Flickr user Alfredo Mendez
Could rideshare services like Lyft and Uber provide key commuting services to get more people off the road?
"Baby, you can drive my car!" The Beatles sang these lyrics nearly 50 years ago, and more recently the Jonas Brothers also took up the refrain. Back when the song was first composed, the thought of people using their personal vehicles to transport fare-paying passengers would have been a largely foreign concept.
Fast forward to 2014. Companies such as Uber X, Lyft, SideCar, RelayRides and GetAround have all begun operating in Chicago. Others such as RideScout are on the way. Similar in theory to traditional carsharing companies such as Enterprise CarShare and ZipCar, which provide their own vehicles for members to reserve, the new ridesharing businesses rely on nonprofessional drivers using their personal vehicles to offer rides. Customers often use smartphone apps to reserve and pay for rides. The firms operating these services view themselves as brokers providing dispatch services between drivers and passengers.
While taxi and limousine companies operating in the City of Chicago must conform to a very stringent set of rules, shared ride drivers do not currently have to go through any special licensing or training. The individual companies determine requirements for drivers and vehicles. The City of Chicago recently drafted an ordinance outlining more stringent regulation of these companies.
All of the discussion of rideshare services recently has gotten us at the Metropolitan Planning Council (MPC) wondering: Could these services act as yet another commuting option? We wanted to find out if these companies are being used for Transportation Demand Management programs around the country, to supplement commuters' options for getting to work. We weren't aware of any of our Commute Options employers using them in the Chicago area, but we did find some examples of them being used on the West Coast.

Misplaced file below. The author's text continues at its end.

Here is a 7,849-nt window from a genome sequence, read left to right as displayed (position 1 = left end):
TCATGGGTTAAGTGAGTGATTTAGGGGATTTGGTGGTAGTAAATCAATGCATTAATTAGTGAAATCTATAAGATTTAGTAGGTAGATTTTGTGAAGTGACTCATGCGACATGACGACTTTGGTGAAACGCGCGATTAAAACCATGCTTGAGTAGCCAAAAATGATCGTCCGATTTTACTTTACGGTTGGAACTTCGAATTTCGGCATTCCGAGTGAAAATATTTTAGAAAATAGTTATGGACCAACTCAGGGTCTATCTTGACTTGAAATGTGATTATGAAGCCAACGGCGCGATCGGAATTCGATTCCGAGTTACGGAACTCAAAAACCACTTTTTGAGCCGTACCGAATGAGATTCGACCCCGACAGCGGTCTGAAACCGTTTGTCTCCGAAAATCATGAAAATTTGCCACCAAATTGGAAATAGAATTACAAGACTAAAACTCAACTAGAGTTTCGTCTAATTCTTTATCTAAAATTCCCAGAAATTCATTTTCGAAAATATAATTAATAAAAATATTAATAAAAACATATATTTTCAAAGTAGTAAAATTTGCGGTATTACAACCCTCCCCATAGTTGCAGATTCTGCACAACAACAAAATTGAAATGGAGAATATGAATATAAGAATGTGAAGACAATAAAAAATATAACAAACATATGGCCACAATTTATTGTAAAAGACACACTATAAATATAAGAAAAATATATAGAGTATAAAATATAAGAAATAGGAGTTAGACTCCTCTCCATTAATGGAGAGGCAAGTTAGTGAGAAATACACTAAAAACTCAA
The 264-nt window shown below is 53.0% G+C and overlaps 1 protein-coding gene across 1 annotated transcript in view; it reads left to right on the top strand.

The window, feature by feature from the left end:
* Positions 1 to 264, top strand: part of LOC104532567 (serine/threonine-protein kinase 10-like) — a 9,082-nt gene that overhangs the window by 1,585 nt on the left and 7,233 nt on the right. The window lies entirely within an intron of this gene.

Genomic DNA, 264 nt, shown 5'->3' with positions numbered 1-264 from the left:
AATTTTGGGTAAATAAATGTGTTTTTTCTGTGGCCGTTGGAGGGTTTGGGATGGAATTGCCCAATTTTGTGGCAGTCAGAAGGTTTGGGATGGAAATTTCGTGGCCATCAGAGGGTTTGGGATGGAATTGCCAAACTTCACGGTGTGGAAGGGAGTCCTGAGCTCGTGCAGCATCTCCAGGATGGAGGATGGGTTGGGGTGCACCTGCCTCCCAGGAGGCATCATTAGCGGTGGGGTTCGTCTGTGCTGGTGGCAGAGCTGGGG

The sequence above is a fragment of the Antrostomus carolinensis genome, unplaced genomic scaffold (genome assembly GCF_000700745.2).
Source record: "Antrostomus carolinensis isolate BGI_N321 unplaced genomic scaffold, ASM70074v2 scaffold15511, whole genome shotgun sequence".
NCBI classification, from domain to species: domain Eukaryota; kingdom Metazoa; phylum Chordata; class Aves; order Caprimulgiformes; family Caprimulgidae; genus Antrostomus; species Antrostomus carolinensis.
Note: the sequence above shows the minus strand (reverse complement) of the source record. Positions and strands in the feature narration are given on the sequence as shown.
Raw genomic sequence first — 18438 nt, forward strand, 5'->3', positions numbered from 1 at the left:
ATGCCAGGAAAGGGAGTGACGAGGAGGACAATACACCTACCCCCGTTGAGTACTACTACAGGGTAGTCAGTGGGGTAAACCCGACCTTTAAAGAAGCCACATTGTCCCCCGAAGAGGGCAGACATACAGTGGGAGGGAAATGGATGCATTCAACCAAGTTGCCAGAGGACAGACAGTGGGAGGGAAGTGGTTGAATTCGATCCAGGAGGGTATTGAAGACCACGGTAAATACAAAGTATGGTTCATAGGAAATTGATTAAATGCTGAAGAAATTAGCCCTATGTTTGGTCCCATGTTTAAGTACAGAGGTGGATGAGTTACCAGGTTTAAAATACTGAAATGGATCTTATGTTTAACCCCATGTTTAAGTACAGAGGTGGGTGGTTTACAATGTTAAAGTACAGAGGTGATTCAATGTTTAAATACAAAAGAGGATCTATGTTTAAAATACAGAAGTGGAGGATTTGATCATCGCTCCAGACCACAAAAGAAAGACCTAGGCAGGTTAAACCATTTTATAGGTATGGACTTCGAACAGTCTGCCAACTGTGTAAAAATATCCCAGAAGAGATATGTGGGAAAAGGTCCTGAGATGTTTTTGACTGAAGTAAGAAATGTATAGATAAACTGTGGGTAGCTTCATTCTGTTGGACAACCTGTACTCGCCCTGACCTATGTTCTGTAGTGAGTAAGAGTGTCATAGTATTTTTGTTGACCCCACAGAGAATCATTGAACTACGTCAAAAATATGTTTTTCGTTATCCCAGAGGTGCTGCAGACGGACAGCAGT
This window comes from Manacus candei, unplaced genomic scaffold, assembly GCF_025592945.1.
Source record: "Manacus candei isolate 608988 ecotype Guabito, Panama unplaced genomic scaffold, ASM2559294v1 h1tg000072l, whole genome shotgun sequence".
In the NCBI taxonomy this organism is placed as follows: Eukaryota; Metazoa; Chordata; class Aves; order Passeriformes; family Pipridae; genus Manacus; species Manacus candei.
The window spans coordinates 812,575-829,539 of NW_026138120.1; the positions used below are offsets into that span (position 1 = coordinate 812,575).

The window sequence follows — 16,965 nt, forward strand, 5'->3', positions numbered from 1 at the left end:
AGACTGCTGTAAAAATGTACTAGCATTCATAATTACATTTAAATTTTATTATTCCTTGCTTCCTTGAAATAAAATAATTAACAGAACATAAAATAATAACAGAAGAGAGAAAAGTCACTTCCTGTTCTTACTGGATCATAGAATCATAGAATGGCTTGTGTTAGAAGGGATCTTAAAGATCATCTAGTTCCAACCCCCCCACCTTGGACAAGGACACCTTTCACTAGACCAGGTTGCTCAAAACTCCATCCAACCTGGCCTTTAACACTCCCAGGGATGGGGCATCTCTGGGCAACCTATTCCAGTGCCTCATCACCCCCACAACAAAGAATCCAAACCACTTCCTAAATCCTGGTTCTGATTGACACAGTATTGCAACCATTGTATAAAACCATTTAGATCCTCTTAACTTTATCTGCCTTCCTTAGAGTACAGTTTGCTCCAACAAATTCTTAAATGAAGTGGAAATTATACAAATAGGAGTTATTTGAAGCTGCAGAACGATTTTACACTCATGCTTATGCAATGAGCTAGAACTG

In the San Francisco Bay area, the City of San Francisco allows some rideshare companies to operate as Emergency Ride Home Program providers. Emergency Ride Home—or Guaranteed Ride Home, as it is also known—is a free City program that provides a "safety net" for San Francisco commuters using sustainable transportation, such as walking, biking, taking transit or ridesharing. When employees of registered businesses use a sustainable commuting mode and experience a personal or family emergency while at work, they can take a taxi, shared taxi service, transit or rental car. CommuteSmart, the City's Transportation Demand Management office, will reimburse the cost of the ride. We've also learned that some of the tech firms in Silicon Valley are using these companies for Emergency Ride Home type trips for employees who work late, and would otherwise be able to get home by transit.
As the Chicago area works to establish a formal Transportation Demand Management program, instituting Emergency Ride Home as a "safety net" for commuters who may use alternate commute modes is under consideration. Based on experiences in the Bay Area, there may be a role for rideshare companies to play in offering these services. And while we are not aware of any of these services providing last mile trips from a rail or bus station to a worksite, could that be a niche market that currently is not being served in many areas?
As the Beatles sang in "Drive My Car," "I got no car and it's breaking my heart, but I've found a driver and that's a start." If rideshare companies can provide one more incentive for employees to commute via sustainable means of transporation, then it's a strategy that may be worth exploring.